My plan was to be a doctor, till I discovered my gift; I ended up going to College. After finding out that I could rap back in high school, I decided to switch my majors; I was taking all of the science courses before. My teachers were all sad and asking me to follow through to medical school, but I switched to communications. That way, I could be more about how to market myself. So, I studied Public Relations and Journalism.

Do people get surprised when they discover that you are Nigerian?
It varies. Some people can tell from my name, while others become surprised. If they get surprised, it is always a pleasant surprise.

Why did you retain the name Wande for your career?
I think I did it to stay true to myself; it embodies who I am.

You recently posted viral content of you connecting to Nigerians, using our local address for a flyer. What is your vibe with Nigeria like?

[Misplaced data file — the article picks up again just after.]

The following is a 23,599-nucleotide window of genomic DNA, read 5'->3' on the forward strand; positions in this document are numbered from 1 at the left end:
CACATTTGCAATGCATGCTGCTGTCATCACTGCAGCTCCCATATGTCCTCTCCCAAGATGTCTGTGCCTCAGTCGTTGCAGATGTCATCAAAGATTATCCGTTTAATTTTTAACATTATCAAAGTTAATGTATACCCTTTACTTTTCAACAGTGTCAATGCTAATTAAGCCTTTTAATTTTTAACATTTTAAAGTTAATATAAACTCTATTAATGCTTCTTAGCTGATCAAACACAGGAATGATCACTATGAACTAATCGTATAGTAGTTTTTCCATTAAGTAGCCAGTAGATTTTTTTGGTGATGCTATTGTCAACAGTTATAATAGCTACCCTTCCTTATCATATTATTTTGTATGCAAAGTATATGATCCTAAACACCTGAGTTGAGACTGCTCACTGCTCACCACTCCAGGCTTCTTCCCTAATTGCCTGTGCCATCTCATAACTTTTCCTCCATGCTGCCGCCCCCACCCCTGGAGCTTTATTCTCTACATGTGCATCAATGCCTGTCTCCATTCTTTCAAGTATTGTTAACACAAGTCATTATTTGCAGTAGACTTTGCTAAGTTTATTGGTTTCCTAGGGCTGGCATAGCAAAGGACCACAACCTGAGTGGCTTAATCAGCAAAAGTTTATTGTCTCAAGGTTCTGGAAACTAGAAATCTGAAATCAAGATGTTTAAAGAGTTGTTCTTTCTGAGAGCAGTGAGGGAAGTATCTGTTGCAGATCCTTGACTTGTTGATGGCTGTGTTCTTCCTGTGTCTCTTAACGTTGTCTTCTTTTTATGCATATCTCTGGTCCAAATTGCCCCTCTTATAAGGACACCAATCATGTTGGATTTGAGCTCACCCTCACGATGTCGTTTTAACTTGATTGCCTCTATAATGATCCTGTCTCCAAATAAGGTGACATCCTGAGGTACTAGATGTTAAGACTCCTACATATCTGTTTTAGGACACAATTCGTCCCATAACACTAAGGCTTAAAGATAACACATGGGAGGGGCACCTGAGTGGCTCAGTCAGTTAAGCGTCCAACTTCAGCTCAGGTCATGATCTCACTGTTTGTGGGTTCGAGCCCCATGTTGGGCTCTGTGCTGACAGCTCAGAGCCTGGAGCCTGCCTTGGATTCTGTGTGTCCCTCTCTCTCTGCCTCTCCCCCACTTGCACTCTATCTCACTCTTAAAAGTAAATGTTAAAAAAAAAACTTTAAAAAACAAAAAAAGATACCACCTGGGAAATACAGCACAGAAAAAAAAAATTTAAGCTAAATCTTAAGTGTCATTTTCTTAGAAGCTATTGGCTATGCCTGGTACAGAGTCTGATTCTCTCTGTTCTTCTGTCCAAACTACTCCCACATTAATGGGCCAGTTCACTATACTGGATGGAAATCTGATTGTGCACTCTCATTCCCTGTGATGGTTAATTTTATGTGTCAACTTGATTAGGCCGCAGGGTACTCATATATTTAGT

With that receipt, I chose it specifically because I grew up in RCCG and that is its headquarters in Nigeria. It was like a way of paying homage to my foundation. Also, my whole family lives there, except for my immediate family; my Grandma is in Nigeria, my cousins and other relatives. Nigeria is a great place and I want to come back as an adult now. I was actually planning on coming back last year, but Coronavirus happened; I will try to come next year.

Who are your favourite Nigerian musicians at the moment?
It is interesting; I like people like Wizkid and stuff. Other than that, there are some Nigerians who make pretty good gospel music.

While growing up, who were the people that influenced you?
The people who influence me the most, I’m on their label now. When it comes to Christian rap, the people who are doing it the most are Lecrae, Tedashii, Sho Baraka, among others. By God’s grace, I am on their label now.

Your sound is also very experimental; you sing on Trap, Hip-hop and even very genre-fluid beats. How do you pick your sounds?